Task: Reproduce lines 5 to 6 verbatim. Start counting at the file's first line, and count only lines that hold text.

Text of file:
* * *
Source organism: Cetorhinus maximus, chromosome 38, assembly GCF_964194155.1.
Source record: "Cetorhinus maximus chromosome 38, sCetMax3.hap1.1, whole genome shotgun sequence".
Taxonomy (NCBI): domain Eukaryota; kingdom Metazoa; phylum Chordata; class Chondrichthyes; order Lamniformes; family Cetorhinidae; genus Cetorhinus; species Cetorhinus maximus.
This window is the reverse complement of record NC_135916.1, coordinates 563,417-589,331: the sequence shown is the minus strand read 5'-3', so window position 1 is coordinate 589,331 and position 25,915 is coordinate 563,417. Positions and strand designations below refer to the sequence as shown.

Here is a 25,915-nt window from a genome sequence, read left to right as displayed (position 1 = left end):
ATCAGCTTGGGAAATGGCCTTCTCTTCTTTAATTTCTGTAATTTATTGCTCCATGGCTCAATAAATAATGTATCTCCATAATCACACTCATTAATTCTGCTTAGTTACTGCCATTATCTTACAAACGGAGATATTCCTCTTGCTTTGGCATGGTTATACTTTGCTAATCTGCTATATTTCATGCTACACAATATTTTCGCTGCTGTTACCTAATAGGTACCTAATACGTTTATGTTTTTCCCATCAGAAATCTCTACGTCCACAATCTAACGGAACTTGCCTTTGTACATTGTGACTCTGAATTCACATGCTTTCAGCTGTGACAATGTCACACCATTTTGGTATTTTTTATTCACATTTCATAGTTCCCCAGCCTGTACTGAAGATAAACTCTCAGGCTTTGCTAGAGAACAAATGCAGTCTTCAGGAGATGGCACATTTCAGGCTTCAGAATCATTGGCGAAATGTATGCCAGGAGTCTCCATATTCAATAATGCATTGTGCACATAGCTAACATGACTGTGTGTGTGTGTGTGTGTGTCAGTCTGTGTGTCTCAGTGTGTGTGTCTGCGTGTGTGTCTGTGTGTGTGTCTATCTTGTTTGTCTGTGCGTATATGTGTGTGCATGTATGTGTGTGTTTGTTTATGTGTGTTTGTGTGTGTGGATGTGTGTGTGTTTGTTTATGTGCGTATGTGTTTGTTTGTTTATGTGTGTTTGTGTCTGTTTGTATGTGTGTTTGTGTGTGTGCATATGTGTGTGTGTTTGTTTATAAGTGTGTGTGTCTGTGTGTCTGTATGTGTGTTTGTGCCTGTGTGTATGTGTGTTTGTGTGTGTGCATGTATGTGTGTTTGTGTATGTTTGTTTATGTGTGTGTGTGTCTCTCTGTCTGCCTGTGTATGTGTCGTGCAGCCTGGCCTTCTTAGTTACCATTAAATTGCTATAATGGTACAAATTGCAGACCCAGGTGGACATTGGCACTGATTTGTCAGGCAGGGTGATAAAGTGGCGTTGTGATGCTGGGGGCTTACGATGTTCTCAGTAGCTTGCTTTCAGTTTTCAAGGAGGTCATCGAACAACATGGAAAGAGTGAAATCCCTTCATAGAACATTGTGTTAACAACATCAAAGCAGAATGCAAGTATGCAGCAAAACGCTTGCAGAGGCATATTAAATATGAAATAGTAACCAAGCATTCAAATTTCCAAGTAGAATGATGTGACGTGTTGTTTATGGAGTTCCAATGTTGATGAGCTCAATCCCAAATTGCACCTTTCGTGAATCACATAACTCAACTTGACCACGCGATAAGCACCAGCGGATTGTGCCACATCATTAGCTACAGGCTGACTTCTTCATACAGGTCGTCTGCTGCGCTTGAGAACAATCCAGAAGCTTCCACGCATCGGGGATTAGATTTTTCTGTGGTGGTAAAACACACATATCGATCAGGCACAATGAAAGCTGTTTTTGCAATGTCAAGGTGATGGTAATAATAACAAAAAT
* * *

Here is a 25,915-nt window from a genome sequence, read left to right as displayed (position 1 = left end):
ATCAGCTTGGGAAATGGCCTTCTCTTCTTTAATTTCTGTAATTTATTGCTCCATGGCTCAATAAATAATGTATCTCCATAATCACACTCATTAATTCTGCTTAGTTACTGCCATTATCTTACAAACGGAGATATTCCTCTTGCTTTGGCATGGTTATACTTTGCTAATCTGCTATATTTCATGCTACACAATATTTTCGCTGCTGTTACCTAATAGGTACCTAATACGTTTATGTTTTTCCCATCAGAAATCTCTACGTCCACAATCTAACGGAACTTGCCTTTGTACATTGTGACTCTGAATTCACATGCTTTCAGCTGTGACAATGTCACACCATTTTGGTATTTTTTATTCACATTTCATAGTTCCCCAGCCTGTACTGAAGATAAACTCTCAGGCTTTGCTAGAGAACAAATGCAGTCTTCAGGAGATGGCACATTTCAGGCTTCAGAATCATTGGCGAAATGTATGCCAGGAGTCTCCATATTCAATAATGCATTGTGCACATAGCTAACATGACTGTGTGTGTGTGTGTGTGTGTCAGTCTGTGTGTCTCAGTGTGTGTGTCTGCGTGTGTGTCTGTGTGTGTGTCTATCTTGTTTGTCTGTGCGTATATGTGTGTGCATGTATGTGTGTGTTTGTTTATGTGTGTTTGTGTGTGTGGATGTGTGTGTGTTTGTTTATGTGCGTATGTGTTTGTTTGTTTATGTGTGTTTGTGTCTGTTTGTATGTGTGTTTGTGTGTGTGCATATGTGTGTGTGTTTGTTTATAAGTGTGTGTGTCTGTGTGTCTGTATGTGTGTTTGTGCCTGTGTGTATGTGTGTTTGTGTGTGTGCATGTATGTGTGTTTGTGTATGTTTGTTTATGTGTGTGTGTGTCTCTCTGTCTGCCTGTGTATGTGTCGTGCAGCCTGGCCTTCTTAGTTACCATTAAATTGCTATAATGGTACAAATTGCAGACCCAGGTGGACATTGGCACTGATTTGTCAGGCAGGGTGATAAAGTGGCGTTGTGATGCTGGGGGCTTACGATGTTCTCAGTAGCTTGCTTTCAGTTTTCAAGGAGGTCATCGAACAACATGGAAAGAGTGAAATCCCTTCATAGAACATTGTGTTAACAACATCAAAGCAGAATGCAAGTATGCAGCAAAACGCTTGCAGAGGCATATTAAATATGAAATAGTAACCAAGCATTCAAATTTCCAAGTAGAATGATGTGACGTGTTGTTTATGGAGTTCCAATGTTGATGAGCTCAATCCCAAATTGCACCTTTCGTGAATCACATAACTCAACTTGACCACGCGATAAGCACCAGCGGATTGTGCCACATCATTAGCTACAGGCTGACTTCTTCATACAGGTCGTCTGCTGCGCTTGAGAACAATCCAGAAGCTTCCACGCATCGGGGATTAGATTTTTCTGTGGTGGTAAAACACACATATCGATCAGGCACAATGAAAGCTGTTTTTGCAATGTCAAGGTGATGGTAATAATAACAAAAAT